(also known as Darala serranotata)
(Photo: courtesy of Dick Whitford, Mt Molloy, Queensland)
The Caterpillars of this species are yellow with a red head, and a two sets of red verricae separated by a broken black line along the back, and with a row of orange verrucae along each side, with long white hairs.
The caterpillars have been found feeding on the foliage of:
The caterpillars grow to a length of about 6 cms. They pupate in the ground litter in an ellipsoidal silk cocoon. The cocoon has a length of about 3 cms.
The adult moths have dimorphic wing patterns, although both sexes have orange abdomen.
The female is brown with pale patches and veins, a prominent white spot on each forewing, The hindwings are plainer. All four wings each have a broad dark transverse line, and a pale zig-zag line along the margin. The female moth has a wingspan of about 5 cms.
The males vary from off-white to brown, with two dark stripes across each wing. The hindwings are usually darker. They have a wingspan of about 3 cms.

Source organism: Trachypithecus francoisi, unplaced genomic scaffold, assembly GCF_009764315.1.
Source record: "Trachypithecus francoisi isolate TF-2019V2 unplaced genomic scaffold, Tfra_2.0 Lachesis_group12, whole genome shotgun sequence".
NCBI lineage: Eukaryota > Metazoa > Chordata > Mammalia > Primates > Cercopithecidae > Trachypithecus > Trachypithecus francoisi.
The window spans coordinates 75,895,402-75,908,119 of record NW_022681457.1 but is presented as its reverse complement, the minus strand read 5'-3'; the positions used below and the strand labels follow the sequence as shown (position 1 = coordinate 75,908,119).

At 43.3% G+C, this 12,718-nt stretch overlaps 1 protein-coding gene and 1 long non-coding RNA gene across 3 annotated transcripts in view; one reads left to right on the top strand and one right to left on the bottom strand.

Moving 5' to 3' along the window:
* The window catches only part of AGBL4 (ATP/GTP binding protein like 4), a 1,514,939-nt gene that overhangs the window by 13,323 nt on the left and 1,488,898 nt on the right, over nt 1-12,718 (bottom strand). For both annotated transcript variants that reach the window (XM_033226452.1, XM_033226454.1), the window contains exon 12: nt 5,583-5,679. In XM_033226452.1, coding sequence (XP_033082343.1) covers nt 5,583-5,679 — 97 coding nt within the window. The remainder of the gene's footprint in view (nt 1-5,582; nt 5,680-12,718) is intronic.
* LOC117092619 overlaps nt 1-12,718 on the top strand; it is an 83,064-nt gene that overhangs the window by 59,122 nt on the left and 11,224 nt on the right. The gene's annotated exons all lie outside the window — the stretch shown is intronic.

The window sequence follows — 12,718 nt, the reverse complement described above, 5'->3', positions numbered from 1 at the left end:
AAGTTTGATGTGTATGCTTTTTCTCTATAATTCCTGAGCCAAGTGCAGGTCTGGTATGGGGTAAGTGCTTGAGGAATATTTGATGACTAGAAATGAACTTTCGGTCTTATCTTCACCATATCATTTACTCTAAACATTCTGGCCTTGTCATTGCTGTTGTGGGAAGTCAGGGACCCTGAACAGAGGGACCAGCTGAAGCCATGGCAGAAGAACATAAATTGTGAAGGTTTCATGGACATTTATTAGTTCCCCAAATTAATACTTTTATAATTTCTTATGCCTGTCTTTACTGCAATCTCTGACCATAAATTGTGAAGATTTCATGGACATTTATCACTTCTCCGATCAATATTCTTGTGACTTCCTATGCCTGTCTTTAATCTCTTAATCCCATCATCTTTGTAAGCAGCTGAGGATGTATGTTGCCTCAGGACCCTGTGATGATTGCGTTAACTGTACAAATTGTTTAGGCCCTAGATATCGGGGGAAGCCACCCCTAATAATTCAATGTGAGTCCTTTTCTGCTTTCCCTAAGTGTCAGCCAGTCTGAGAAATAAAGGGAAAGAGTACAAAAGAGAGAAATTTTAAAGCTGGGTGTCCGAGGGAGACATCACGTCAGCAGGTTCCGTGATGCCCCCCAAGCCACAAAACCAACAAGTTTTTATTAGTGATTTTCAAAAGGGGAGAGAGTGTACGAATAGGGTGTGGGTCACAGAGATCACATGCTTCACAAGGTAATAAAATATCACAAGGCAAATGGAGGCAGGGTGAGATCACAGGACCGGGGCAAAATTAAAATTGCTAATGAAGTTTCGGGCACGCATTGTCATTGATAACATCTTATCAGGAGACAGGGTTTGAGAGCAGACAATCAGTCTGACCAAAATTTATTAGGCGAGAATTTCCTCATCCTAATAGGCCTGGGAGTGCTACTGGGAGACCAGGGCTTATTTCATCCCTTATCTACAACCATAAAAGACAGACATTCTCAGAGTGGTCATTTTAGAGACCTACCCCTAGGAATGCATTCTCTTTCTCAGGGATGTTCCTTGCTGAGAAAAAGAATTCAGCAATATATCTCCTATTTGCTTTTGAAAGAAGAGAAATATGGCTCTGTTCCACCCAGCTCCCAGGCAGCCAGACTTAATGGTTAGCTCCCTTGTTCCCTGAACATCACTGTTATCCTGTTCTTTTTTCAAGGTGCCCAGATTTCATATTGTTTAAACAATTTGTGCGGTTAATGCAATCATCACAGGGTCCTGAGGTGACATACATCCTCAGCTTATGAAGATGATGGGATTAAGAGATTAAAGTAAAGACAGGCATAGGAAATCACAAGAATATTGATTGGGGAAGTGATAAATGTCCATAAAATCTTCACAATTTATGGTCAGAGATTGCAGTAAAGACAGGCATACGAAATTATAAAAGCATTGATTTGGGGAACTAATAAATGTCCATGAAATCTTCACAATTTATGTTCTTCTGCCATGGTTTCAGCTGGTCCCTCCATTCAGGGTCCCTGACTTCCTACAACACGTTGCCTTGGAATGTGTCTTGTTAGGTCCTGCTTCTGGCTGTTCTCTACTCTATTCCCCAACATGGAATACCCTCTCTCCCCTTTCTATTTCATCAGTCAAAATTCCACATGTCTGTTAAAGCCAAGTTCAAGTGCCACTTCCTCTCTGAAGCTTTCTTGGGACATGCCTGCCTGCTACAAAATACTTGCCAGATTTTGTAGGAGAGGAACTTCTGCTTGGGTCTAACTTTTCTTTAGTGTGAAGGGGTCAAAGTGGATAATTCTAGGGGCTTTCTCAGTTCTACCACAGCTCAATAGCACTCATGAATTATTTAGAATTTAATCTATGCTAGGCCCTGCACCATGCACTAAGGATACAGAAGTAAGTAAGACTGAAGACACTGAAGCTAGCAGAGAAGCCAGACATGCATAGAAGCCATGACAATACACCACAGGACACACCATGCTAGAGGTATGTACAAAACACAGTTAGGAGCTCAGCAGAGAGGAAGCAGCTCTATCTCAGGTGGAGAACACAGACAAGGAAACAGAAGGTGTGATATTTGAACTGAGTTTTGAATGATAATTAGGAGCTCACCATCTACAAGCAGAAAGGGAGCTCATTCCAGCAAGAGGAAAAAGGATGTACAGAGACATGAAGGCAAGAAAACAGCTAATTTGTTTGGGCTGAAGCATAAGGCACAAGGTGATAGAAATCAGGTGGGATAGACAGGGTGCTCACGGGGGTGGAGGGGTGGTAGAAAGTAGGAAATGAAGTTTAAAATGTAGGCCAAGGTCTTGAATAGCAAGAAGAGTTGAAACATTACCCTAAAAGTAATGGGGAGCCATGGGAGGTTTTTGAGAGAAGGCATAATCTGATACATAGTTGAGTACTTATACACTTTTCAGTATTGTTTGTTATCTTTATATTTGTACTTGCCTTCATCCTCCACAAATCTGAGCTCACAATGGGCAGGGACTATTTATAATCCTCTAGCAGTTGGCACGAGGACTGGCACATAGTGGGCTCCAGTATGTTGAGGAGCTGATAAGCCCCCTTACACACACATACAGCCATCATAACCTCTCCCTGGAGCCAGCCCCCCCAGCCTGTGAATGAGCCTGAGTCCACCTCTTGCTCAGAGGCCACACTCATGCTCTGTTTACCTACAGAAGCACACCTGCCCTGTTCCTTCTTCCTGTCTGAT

The species occurs in the tropical north of Australia in
Further reading :
Ian F.B. Common,
Moths of Australia,
Melbourne University Press, 1990, pls. 14.1, 14.6. p. 399.
Thomas P. Lucas,
On Queensland and other Australian Macro-Lepidoptera, with Localities and Descriptions of new Species,
Proceedings of the Linnean Society of New South Wales,
Series 2, Volume 8, Part 2 (1894), p. 138.
Tropical Queensland Wildlife from Dusk to Dawn Science and Art,
LeapFrogOz, Kuranda, 2015, p. 55.
Paul Zborowski and Ted Edwards,
A Guide to Australian Moths,
CSIRO Publishing, 2007, p. 157.
(updated 30 March 2009, 12 June 2019)